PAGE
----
As Hurricane Harvey moves through the Gulf Coast, a very misleading story is making the rounds: Texas senators and congressmen who, in 2013, heartlessly opposed relief for the localities rocked by Hurricane Sandy are now begging for the same. The wake of a catastrophic hurricane might seem a strange time to score political points, but various media outlets (and Republican congressman Peter King of New York) have endeavored to do just that. The story is, in their telling, a parable of Republican hypocrisy: Oppose federal funding on “principle” no matter how just the cause, and when you need money, toss your “principles” out the window and beseech the government. In this case, however, those principles are genuine and the supposed hypocrisy is anything but.
Understanding what actually happened when Congress provided disaster relief for Hurricane Sandy is the first step to understanding why this isn’t the scandal some apparently think it to be. A month after Sandy hit New York and New Jersey in November 2012, the Obama administration requested $60 billion in appropriations for disaster relief. That request eventually passed in the form of the Disaster Relief Appropriations Act. Before it did, however, the Congressional Budget Office found that more than 60 percent of the funds included in the draft bill would not be spent until at least 2015. Leave it to the text of the House version of the bill, H.R. 152, to describe the funding package best: “Supplemental appropriations . . . to improve and streamline disaster assistance for Hurricane Sandy, and for other purposes.”
Other purposes indeed. The bill had provisions involving fisheries in Alaska and New England, which had suffered their own disasters; upgraded Amtrak lines, which had been largely unaffected by the storm; set aside money for highway improvements throughout the entire country; and devoted funds to the National Oceanic and Atmospheric Administration (NOAA) to help it improve its weather forecasting. It also set aside $16 billion for a community-development fund that would send money not just to states affected by Sandy, but to any state that had declared a disaster within the previous two years — a criterion met by all but Arizona, Michigan, and South Carolina. Provisions such as these more usually go through the normal budgetary process; here, they were jammed into a bill that simply had to pass.
In terms of pork-barrel spending, this is the essence of treif.
Sure enough, some Republicans opposed the pork-laden bill. Among those were Texas senators Ted Cruz and John Cornyn, along with several House Republicans from Texas. But that was not because they hated Sandy’s New York victims — “They hate us for our values!” — but because they subscribed to the proposition that disaster-relief bills should be targeted to relieve disaster. Much of the bundle of bacon that politicians squeezed into the Sandy relief bill had nothing to do with even the general category of hurricanes, much less Hurricane Sandy. If anyone was cynically exploiting a natural disaster to score political points, it was not those who opposed the bill but those who designed it.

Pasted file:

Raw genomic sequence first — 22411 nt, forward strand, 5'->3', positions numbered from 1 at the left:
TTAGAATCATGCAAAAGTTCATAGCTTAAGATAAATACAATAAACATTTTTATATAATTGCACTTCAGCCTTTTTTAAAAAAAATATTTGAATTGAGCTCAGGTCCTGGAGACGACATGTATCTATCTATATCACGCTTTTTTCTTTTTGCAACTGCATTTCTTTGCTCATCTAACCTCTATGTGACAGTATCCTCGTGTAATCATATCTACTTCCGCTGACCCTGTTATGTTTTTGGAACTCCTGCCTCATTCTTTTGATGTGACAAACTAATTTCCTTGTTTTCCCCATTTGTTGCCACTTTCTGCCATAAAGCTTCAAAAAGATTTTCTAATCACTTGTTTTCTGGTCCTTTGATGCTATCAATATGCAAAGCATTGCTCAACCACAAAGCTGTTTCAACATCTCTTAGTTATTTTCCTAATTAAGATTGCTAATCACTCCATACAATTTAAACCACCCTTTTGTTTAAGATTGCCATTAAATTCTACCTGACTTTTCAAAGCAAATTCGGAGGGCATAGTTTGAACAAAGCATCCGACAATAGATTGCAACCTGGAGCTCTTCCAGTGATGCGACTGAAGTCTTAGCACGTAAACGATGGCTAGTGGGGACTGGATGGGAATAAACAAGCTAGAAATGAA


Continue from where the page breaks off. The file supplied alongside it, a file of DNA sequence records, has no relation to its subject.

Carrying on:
For his part, Cruz said at the time that Congress had “appropriately responded with hurricane relief,” but that “cynical politicians in Washington could not resist loading up this relief bill with billions in new spending utterly unrelated to Sandy.” An aide to Senator Cornyn told National Review that the Sandy law “unfortunately contained provisions unrelated to the storm,” and noted that Cornyn “voted for a Sandy aid package without this unrelated spending.” To these senators, it seems, the pork was dispositive.
The tune they’re sounding now isn’t really that dissonant from their earlier position. “Hurricane funding is a very important federal responsibility,” Cruz said yesterday. “The focus of emergency relief shouldn’t be cynical politicians trying to fund their pet projects,” he continued. That’s consistency, not duplicity.
The GOP congressmen are being consistent, not duplicitous.
To what extent the federal government should (or can) help the victims of natural disasters is a subject of vigorous debate. Not all the appropriations in the Sandy bill were outright ludicrous in substance: It’s prudent (and becoming more so) for coastal towns to have protection against floods; it’s important that the NOAA is able to forecast impending weather events. On the other hand, the budget of the Federal Emergency Management Agency has ballooned, and some research indicates that the federal government can be an ineffective or even counterproductive actor in the wake of emergencies. But how much money to devote to FEMA or the Army Corps of Engineers is a matter that ought to be decided through the standard budgetary process. A disaster-relief bill should include funds for . . . disaster relief. That happens to be what Texas politicians are asking for.
They’re doing their jobs. They were doing their jobs during the Sandy saga, too.